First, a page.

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Plaintiffs and defendants obtained class certification and settlement approval for a nationwide class action involving three related lawsuits, alleging violations of the Fair Debt Collection Practices Act, 15 U.S.C. 1692-1692p and state law, based on the practice of “robo-signing” affidavits in debt collections. Eight individuals objected. The Sixth Circuit reversed, holding that the disparity in the relief afforded under the settlement to the named plaintiffs (exoneration of debts, $2000, and prospective injunctive relief) and the unnamed class members ($17 and prospective injunctive relief) made the settlement unfair. The class notice was inadequate and, although the class satisfies four of the six certification requirements (numerosity, commonality, typicality and predominance), the representation is not adequate under Rule 23(a) nor is the class action vehicle superior. View "Vassalle v. Midland Funding LLC" on Justia Law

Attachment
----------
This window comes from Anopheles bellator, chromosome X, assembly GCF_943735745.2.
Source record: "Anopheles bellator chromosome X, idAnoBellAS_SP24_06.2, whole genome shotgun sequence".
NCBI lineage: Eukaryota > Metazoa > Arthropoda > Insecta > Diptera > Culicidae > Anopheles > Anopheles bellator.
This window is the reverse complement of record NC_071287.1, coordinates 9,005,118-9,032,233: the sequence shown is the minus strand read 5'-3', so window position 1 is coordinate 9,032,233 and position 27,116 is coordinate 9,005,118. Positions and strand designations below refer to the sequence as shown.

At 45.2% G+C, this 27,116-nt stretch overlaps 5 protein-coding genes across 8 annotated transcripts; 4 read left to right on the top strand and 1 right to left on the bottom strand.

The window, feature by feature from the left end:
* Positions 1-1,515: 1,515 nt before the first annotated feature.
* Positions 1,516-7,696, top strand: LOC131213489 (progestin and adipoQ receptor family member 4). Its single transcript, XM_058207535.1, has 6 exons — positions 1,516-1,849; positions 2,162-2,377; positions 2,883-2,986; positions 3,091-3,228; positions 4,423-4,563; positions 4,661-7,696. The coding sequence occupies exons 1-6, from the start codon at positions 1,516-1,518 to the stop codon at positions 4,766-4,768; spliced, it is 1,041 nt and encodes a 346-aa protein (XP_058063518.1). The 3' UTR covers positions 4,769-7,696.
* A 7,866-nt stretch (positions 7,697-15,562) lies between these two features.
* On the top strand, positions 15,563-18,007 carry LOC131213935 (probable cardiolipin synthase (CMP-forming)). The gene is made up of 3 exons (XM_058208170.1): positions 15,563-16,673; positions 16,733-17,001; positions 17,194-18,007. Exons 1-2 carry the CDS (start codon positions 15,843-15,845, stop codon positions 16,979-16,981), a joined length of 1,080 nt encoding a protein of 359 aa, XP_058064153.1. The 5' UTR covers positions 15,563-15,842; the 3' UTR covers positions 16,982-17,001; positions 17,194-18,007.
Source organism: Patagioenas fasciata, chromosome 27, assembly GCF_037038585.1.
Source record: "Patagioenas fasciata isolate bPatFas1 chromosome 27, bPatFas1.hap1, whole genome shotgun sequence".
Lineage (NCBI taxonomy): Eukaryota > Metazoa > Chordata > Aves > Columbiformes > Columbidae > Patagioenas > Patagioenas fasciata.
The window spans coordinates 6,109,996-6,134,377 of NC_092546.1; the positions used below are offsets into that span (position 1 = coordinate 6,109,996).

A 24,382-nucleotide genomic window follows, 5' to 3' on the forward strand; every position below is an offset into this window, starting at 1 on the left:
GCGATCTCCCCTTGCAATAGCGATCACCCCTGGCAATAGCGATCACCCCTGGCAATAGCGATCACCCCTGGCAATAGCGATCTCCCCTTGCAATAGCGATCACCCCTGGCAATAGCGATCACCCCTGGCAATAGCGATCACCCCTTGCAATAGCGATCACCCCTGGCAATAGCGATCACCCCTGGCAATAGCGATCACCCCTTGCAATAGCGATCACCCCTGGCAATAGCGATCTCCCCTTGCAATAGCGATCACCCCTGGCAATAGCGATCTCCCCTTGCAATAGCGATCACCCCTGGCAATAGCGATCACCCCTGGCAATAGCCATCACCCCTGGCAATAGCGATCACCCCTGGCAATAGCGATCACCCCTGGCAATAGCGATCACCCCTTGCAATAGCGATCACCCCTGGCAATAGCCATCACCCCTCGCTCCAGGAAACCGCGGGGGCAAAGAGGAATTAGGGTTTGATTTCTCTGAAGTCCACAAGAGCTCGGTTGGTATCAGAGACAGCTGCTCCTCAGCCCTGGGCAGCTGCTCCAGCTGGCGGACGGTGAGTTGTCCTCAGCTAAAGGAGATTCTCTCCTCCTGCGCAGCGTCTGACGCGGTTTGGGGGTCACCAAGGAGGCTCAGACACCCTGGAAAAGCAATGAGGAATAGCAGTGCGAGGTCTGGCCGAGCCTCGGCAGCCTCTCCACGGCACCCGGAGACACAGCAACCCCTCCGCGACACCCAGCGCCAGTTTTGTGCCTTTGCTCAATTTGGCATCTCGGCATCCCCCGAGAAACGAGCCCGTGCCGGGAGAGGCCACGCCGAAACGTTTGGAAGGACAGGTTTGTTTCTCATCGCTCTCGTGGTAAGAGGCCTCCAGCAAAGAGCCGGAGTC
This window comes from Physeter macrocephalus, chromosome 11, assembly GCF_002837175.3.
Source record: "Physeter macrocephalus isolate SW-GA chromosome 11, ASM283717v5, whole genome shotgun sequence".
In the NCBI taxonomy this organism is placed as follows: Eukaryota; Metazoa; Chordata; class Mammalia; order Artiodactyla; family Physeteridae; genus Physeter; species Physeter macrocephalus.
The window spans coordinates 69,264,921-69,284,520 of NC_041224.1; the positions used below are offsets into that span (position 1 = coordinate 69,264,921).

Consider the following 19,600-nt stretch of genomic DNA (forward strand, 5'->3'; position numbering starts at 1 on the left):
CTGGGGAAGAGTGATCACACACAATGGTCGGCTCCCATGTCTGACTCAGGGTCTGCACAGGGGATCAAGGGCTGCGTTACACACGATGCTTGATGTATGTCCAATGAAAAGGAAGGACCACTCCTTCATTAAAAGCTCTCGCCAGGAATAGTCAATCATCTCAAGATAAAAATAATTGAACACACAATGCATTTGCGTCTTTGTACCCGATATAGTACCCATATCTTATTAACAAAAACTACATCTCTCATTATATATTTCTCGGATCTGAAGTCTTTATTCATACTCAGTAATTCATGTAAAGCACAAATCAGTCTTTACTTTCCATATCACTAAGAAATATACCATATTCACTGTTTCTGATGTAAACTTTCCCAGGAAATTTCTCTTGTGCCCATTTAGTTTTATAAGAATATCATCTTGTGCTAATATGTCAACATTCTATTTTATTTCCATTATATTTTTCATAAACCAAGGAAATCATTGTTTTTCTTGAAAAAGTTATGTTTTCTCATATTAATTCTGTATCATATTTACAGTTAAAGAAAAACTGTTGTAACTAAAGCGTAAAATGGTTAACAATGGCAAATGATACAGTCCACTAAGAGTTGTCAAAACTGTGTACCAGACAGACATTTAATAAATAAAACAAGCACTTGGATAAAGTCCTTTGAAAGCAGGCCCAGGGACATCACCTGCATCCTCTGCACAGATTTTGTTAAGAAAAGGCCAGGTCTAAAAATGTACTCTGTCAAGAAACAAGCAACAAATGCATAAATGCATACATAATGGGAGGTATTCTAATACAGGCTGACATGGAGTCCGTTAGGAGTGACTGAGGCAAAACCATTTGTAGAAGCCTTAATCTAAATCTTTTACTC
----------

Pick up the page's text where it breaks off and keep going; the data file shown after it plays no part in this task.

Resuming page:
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KDMC operates a regional medical center. SEIU is a labor union that represents health care and social service workers and has a collective bargaining agreement with KDMC. In 2010, concerned about the cost of health care for KDMC employees, SEIU launched a two-day robo-call campaign, targeting KDMC, to protest proposals that would shift a larger cost to employees. Residents within KDMC’s service area received calls from an automated system that played a prerecorded voice message criticizing KDMC’s plans in dramatic terms. The message did not disclose that the SEIU was responsible for the call. Call recipients who opted to press “1” during the call were patched through to the direct extension for KDMC CEO Jackson. KDMC alleges that Jackson’s extension received 536 live calls over the two-day period and that the high volume of calls overwhelmed its main trunk lines. KDMC filed suit under the Telephone Consumer Protection Act of 1991, 47 U.S.C. 227. The district court dismissed, holding that the Act does not extend to purposeful calls made by individuals seeking to express an opinion, noting that the calls required a real person to “exercise independent judgment” in order to connect to Jackson. The Sixth Circuit affirmed. View "Ashland Hosp. Corp. v. Serv. Emps. Int'l Union" on Justia Law